Lasting impact

Recovered Covid-19 patients must continue to take care even after testing negative

1227746079 Fitness stretch: A yoga session being held at a Covid-19 care centre at the Commonwealth Games Village in Delhi | Getty images

It was on the eighteenth day after he was first diagnosed with Covid-19 that Dr S. Chatterjee resumed work. But later that day, he rushed home; he felt giddy, very weak and had a variable pulse rate. A battery of tests revealed that he had myocarditis—an inflammation of the heart muscle. The Covid-19 literature has been peppered with reports about myocarditis accompanying the disease. “It took a slightly longer time for me to recover,” says Chatterjee, internal medicine specialist at Indraprastha Apollo Hospitals in Delhi. “This virus kind of pulls you down.” He is back on his feet now, with his PPE suit on for seven hours straight and handling patients inside the Covid-19 ward.

Being infected with the novel coronavirus is akin to facing a boxer’s punch, say experts. The pugilist walks away, but the victim is left reeling from the bout for months on end. “It takes time for the body to come back to the baseline after testing negative, and whether it will bounce back to its original self at all remains debatable,” says Dr Rahul Pandit, an intensivist at Fortis hospital in Mulund, Mumbai.

Medically, a patient is said to have recovered from Covid-19 once he or she tests negative. But the actual recovery may take days, months and even years, say doctors. “The signs and symptoms we see in patients in the recovery phase, which is long after they first tested positive, is what we term as the post-Covid syndrome,” says Pandit. 

Acute weakness, fatigue, low-grade fever and changes in blood pressure are a few common symptoms observed in patients four to six weeks after they test negative. There are also reports of symptoms like diarrhoea and vomiting that continue for days after the patient tests negative. “Covid-19 continues to impact the heart, lungs, nerves, kidneys and the psyche for weeks after the patient has tested negative,” says Chatterjee. “Right now, we have a Covid-19 patient who showed symptoms of Guillain-Barre syndrome (rare disorder in which one’s immune system attacks nerves) after almost three to four weeks.”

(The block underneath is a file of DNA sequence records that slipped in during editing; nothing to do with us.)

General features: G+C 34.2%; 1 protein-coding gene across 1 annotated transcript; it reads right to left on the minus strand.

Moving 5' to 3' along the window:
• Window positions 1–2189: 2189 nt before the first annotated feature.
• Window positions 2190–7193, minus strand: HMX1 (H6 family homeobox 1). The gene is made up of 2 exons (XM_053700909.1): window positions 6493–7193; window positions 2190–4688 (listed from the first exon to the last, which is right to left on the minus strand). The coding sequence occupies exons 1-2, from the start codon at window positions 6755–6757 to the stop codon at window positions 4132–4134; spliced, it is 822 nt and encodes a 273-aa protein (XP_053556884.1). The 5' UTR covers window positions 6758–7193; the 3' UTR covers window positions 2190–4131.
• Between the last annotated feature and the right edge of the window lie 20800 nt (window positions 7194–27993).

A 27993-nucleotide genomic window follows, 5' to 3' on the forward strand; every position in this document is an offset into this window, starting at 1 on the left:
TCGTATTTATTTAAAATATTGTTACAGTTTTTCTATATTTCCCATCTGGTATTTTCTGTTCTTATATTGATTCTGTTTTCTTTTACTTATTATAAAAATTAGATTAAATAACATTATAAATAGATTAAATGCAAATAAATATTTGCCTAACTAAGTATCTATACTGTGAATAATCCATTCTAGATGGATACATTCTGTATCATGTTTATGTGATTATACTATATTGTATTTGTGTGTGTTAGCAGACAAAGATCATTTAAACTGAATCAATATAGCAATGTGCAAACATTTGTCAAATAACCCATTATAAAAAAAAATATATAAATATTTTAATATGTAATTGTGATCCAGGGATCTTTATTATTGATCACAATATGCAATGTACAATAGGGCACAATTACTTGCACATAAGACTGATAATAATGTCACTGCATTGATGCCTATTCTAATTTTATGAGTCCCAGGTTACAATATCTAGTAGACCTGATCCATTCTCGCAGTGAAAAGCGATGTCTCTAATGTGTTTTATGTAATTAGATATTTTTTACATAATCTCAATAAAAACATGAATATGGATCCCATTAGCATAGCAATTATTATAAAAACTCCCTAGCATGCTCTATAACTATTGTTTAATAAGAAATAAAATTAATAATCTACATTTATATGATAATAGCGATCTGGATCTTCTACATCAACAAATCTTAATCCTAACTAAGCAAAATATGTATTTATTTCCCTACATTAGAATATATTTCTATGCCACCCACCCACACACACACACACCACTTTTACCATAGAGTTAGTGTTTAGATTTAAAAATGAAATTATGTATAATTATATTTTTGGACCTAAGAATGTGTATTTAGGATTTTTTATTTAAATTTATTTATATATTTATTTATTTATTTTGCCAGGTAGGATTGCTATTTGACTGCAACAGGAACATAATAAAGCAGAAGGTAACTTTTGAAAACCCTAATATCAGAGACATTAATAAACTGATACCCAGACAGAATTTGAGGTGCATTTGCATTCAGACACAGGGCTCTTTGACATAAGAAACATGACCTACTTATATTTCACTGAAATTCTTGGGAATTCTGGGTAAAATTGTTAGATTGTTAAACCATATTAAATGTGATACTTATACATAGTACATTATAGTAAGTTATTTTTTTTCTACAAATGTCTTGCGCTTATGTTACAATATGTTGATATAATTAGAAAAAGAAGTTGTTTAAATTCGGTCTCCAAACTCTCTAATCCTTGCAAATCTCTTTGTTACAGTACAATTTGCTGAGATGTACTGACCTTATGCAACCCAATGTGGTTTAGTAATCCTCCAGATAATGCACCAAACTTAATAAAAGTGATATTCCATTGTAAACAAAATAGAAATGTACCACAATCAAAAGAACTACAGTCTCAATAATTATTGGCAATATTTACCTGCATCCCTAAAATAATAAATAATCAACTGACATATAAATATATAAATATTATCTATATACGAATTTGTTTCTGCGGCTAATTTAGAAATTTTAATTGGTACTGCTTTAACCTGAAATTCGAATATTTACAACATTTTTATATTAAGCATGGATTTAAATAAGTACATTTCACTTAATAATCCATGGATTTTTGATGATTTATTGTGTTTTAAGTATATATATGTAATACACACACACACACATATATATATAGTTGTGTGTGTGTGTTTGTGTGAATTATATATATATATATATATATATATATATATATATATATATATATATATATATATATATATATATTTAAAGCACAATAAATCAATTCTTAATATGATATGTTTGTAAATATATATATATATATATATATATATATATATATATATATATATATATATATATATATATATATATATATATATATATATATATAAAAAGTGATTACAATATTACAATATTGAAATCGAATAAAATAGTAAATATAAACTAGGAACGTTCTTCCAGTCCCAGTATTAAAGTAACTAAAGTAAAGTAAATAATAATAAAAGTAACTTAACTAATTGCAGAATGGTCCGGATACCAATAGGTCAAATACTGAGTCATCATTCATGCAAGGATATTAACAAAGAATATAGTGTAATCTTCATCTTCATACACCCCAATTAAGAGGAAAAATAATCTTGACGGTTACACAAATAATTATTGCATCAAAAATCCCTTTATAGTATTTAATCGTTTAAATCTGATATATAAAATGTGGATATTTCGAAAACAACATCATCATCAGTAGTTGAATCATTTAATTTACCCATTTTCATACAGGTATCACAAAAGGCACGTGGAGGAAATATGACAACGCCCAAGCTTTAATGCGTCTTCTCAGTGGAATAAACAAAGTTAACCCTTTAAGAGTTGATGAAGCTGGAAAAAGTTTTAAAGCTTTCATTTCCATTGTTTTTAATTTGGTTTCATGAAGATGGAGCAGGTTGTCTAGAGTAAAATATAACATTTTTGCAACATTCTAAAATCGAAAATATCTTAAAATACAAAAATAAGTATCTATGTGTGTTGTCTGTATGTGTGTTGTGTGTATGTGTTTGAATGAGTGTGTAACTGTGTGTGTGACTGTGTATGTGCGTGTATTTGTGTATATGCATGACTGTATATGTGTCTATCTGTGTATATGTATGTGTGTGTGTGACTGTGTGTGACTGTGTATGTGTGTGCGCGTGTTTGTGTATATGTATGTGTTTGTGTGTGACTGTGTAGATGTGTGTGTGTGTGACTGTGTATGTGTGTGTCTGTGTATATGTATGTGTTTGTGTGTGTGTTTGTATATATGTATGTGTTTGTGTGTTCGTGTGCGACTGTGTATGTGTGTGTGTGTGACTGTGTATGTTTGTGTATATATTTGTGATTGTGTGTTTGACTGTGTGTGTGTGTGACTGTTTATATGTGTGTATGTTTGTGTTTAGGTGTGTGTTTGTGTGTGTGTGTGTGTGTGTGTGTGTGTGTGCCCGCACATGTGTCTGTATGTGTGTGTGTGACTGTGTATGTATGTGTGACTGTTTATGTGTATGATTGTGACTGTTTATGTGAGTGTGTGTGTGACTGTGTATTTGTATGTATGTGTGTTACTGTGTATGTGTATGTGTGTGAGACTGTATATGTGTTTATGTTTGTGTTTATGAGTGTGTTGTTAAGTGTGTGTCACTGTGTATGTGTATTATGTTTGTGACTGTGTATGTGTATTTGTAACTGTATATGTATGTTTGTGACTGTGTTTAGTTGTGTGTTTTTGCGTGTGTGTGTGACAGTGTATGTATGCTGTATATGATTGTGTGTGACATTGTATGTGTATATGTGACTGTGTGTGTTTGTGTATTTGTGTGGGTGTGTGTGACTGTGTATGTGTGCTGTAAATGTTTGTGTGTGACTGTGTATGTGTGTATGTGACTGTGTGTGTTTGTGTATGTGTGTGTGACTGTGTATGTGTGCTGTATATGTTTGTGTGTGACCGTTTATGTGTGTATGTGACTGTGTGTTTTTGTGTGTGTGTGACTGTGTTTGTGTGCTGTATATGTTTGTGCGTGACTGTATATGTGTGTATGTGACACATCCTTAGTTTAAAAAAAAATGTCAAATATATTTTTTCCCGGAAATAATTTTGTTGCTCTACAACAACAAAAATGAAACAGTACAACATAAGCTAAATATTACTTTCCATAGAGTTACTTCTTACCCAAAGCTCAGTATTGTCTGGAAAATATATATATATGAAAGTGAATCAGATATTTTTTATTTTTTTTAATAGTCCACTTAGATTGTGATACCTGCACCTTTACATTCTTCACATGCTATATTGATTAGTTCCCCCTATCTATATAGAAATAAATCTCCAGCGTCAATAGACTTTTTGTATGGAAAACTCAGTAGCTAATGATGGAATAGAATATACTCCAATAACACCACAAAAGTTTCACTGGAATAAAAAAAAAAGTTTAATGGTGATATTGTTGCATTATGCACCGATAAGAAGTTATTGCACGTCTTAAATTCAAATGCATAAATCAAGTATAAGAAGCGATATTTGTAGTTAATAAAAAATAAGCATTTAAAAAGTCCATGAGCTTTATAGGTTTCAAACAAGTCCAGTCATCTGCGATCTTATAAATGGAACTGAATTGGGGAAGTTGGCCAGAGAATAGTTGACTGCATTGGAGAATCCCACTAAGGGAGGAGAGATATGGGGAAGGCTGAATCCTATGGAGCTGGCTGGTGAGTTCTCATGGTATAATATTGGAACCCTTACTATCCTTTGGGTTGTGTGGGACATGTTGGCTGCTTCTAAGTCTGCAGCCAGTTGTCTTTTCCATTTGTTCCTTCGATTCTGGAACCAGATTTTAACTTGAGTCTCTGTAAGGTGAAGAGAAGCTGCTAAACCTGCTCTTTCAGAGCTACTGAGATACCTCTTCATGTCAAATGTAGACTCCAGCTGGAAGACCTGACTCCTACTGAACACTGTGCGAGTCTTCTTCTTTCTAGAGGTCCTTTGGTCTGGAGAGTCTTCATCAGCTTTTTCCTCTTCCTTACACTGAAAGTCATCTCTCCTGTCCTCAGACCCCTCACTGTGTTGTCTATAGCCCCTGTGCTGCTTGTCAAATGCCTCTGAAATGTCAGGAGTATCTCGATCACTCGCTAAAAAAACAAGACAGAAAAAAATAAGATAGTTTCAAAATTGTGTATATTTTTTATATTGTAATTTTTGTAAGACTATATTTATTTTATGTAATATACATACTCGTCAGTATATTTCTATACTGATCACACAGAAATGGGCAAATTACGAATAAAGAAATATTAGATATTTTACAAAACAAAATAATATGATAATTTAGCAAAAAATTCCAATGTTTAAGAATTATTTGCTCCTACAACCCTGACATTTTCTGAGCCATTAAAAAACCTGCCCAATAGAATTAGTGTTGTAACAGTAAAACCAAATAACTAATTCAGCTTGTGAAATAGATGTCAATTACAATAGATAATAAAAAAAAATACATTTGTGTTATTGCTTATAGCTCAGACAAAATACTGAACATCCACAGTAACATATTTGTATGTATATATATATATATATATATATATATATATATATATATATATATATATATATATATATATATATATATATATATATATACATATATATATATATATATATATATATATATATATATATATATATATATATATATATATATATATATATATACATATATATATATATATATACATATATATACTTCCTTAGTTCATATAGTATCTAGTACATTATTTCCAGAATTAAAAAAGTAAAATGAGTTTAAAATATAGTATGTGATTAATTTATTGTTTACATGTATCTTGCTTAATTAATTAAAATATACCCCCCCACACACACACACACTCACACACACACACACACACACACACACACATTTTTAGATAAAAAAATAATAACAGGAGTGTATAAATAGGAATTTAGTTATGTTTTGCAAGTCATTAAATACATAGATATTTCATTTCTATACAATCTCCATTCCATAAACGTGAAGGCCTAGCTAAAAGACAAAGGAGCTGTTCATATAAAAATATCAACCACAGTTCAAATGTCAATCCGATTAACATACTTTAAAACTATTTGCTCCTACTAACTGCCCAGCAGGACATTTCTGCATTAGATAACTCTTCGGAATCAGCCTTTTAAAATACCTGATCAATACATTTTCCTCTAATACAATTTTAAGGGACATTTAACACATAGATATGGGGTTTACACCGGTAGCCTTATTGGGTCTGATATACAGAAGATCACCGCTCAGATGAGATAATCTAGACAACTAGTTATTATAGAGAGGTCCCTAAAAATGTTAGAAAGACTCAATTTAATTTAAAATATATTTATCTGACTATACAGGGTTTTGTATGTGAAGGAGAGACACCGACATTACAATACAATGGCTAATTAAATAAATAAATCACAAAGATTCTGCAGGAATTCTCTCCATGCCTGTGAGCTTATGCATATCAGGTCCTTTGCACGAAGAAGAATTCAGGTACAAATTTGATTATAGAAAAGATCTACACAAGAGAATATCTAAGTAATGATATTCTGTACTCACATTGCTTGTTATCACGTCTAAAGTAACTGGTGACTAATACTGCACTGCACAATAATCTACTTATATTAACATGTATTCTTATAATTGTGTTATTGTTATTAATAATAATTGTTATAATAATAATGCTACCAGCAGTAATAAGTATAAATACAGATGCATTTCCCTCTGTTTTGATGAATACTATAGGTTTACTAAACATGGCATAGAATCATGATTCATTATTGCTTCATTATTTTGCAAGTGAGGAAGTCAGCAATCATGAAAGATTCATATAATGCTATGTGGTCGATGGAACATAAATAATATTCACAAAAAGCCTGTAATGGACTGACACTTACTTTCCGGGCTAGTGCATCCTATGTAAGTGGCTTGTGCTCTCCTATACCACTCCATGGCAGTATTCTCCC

Ganesh Shah, 53, spent 33 days at Bhatia Hospital in Mumbai; he had pneumonia and later tested positive for Covid-19. But even now, his lungs are inflamed and any strenuous activity leaves him gasping for breath. “The doctors have said it will take at least another two months for recovery. I exercise a little every day and have stopped going to work altogether,” says Shah, who works at a jewellery firm in downtown Mumbai. “I hope to recover completely, but I am not sure if it is possible.” 

Patients with acute respiratory distress syndrome are advised to continue with oxygen therapy once back home from hospital, says Dr Samrat Shah from Bhatia Hospital. Those with ARDS, he says, are on oxygen support inside the hospital, as their respiratory muscles have gone into fatigue because of overwork and the lungs undergo certain fibrotic changes. “So, after a prolonged stay of 45-60 days inside the hospital, patients are asked to continue oxygen therapy at home for at least one or two weeks until the lungs get their capacity back to help the patient perform day-to-day tasks,” he says.

Covid-19 continues to impact the heart, lungs, nerves, kidneys and the psyche for weeks after the patient has tested negative- Dr S. Chatterjee, Indraprastha Apollo Hospitals Delhi, who had tested positive for Covid-19

Recovery, however, differs from person to person. Satish Katke’s recovery has been speedy, “without any leftover signs”. Katke and his family of six had tested positive for Covid-19 in April. Today, Katke feels “fit as ever”. A resident of Dharavi, he recently donated his plasma at a drive organised by an NGO.

A majority of Covid-19 patients also show a tendency to develop blood clots. “We are now putting these patients on at least three to four weeks of blood thinners,” says Pandit. “Even at discharge, the blood tests done suggest that there could be a tendency to clot.”

In patients with pre-existing comorbidities, the dosage of drugs for those conditions may change. For instance, a patient whose sugar levels could be controlled through tablets earlier might have to take insulin owing to the rise in blood sugar levels during Covid-19 treatment. Blood sugar levels could rise because of the use of steroids in Covid-19 treatment, say doctors.

Hospitals are now planning to start post-Covid outpatient departments, offering medical and psychological counselling and support. “I know how depressing it was to stay inside the isolation ward of the hospital for 14 days,” recalls a 33-year-old woman. “I was all by myself and had frequent bouts of anxiety, depression and a constant fear of what will happen next.” Issues related to stress and depression are being reported increasingly now, especially with patients who have long recovered from Covid-19. Pandit, who, too, had tested positive for Covid-19, says that the trick is to never let one’s guard down.

Yet, with the disease being relatively new and the knowledge about it being limited, doctors say it is too early to estimate the long-term impact of Covid-19 on a patient’s health. Most doctors recommend complete rest even after being discharged from hospital. “Rushing back to work is just not possible and it takes at least three weeks to recover well,” says Dr Harshad Limaye, senior consultant, internal medicine, Nanavati hospital. “We have had incidents (less than one per cent) where patients have gone home with negative reports and come back with positive report after a couple of months. Whether this was re-infection or persistence of the virus remains open for debate.”